In the ROSMAP data set, LATE-NC was defined dichotomously using the “TDP-43 stage” (tdp_st4) variable and collapsing the 2nd and 3rd stages in cases lacking FTLD-TDP. HS was defined dichotomously by the “hippocampal sclerosis was rated as definitely present with CA1 region affected” response category of the “definite presence of typical hippocampal sclerosis” (hspath_typ) variable.
Quality control of genotype data
For NACC participants, genomic data from the ADGC imputed using the Haplotype Reference Consortium (ADGC-HRC) were used . The genetic data for ROSMAP were also imputed using the HRC and the methods have been described in detail elsewhere . Standard GWAS quality control (QC) procedures were performed separately on the ADGC and ROSMAP genotype data using PLINK1.9 [37, 54]. SNVs were excluded if they were missing in more than 5% of samples, if they had a minor allele frequency less than 1%, or if they had Hardy–Weinberg Equilibrium (HWE) p-values < 1 × 10–6 among AD controls. Individuals were excluded if they were missing more than 5% of genotypes. Two individuals were considered related if they had an identity by descent measure of at least 0.25, which indicates that they are second-degree relatives. For related pairs, the individual with the lowest call rate was excluded.
NACC and ROSMAP genotype data were separately merged with 1000 Genomes Project Phase 3 data. Principal components (PCs) were calculated for the merged data sets using the “pca” procedure in PLINK1.9, and the first two PCs were plotted. The ADGC-HRC and ROSMAP individuals with first and second PCs that overlapped with those of the 1000 Genomes individuals of known European ancestry were identified and all other individuals were excluded from the analysis.
All statistical analyses were conducted in R programming language , version 4.0.4. Associations between each endophenotype and each SNV were conducted separately in the NACC and ROSMAP datasets using binary logistic regression models assuming each of the three most common MOI: additive, dominant, and recessive. SNVs were excluded from the analyses if they were multiallelic or if there were fewer than 15 minor alleles present across all participants. All regression models were fit using the glm function in R assuming a binomial distribution and a logit link function and were adjusted for age at death, sex, ADGC data selection round (for NACC data) or ROS/MAP study (for ROSMAP data), and the first three genetic PCs. Odds ratios (OR) were calculated for each SNV. Since some endophenotypes were only available in a subset of participants, PCs were calculated separately for each endophenotype. NACC and ROSMAP SNV-level results were meta-analyzed using a fixed-effect, inverse-variance meta-analysis via the metagen function from the meta R package, version 4.18-0 . For targeted analyses of previously reported SNVs, an additive MOI was assumed unless there existed previous evidence of association with another MOI. Additionally, LATE-NC-by-SNV interaction terms were tests for models of HS and were removed if they failed to reach statistical significance (p < 0.05). Plots of cohort-specific and meta-analyzed SNV-level p-values were created using LocusZoom Standalone, version 1.4 (https://genome.sph.umich.edu/wiki/LocusZoom_Standalone) , and the ggplot2 R package, version 3.3.3 . Linkage disequilibrium estimates were computed using LDlink with the CEU population (https://ldlink.nci.nih.gov/) . Jaccard similarity coefficients were used to estimate the similarity between binary variables and were calculated by dividing the size of their intersection by the size of their union via the clusteval R package, version 0.1 .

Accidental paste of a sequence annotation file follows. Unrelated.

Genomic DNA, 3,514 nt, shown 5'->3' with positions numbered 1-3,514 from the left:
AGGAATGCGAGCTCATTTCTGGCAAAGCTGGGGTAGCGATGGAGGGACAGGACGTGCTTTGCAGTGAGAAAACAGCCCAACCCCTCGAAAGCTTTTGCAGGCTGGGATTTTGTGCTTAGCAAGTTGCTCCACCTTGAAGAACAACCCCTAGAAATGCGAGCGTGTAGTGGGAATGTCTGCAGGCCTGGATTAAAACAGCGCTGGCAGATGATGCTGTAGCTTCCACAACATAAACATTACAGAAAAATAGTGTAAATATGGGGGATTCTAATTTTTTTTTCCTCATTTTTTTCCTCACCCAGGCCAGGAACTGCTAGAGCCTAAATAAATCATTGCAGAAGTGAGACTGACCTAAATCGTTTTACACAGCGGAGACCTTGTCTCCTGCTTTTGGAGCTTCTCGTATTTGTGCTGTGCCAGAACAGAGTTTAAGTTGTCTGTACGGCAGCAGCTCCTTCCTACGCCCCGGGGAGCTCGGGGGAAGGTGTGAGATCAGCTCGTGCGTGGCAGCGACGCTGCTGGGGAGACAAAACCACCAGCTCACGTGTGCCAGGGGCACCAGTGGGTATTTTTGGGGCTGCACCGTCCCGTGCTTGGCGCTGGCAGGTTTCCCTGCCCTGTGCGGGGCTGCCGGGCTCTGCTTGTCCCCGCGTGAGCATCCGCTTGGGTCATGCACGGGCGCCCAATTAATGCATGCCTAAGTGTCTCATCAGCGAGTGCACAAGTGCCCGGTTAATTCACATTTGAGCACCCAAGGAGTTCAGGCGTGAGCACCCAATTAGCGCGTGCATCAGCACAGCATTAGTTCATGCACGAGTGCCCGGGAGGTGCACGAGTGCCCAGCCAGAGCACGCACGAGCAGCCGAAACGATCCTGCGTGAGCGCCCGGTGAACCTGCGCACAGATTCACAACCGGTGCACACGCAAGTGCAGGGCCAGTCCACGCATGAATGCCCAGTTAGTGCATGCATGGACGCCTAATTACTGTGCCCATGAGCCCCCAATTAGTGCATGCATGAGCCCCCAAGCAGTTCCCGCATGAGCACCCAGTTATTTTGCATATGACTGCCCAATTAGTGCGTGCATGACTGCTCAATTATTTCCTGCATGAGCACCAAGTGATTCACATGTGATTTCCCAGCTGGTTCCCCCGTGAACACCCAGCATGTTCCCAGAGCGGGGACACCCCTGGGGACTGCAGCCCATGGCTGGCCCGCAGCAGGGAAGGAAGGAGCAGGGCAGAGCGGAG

Gene boundaries for KCNMB2, TMEM106B, ABCC9, GRN, and APOE were defined based on their canonical transcripts using the Genome Reference Consortium Human Build 37 (GRCh37/hg19) gene range list from PLINK (https://www.cog-genomics.org/plink/1.9/resources). All genes were flanked by an additional 10 kb to include potential regulatory regions. See Additional File 1: Supplemental Table 2 for the positions used to define the gene boundaries.
For each gene, endophenotype, and MOI, all SNV-level p-values were combined using the aggregated Cauchy association test (ACAT) . All ACAT analyses were run using R functions provided by the authors (https://github.com/yaowuliu/ACAT). Equal weights were assumed for all SNVs in the ACAT analyses and statistical significance was defined as a p-value < 0.05.
SNV prioritization and follow-up analyses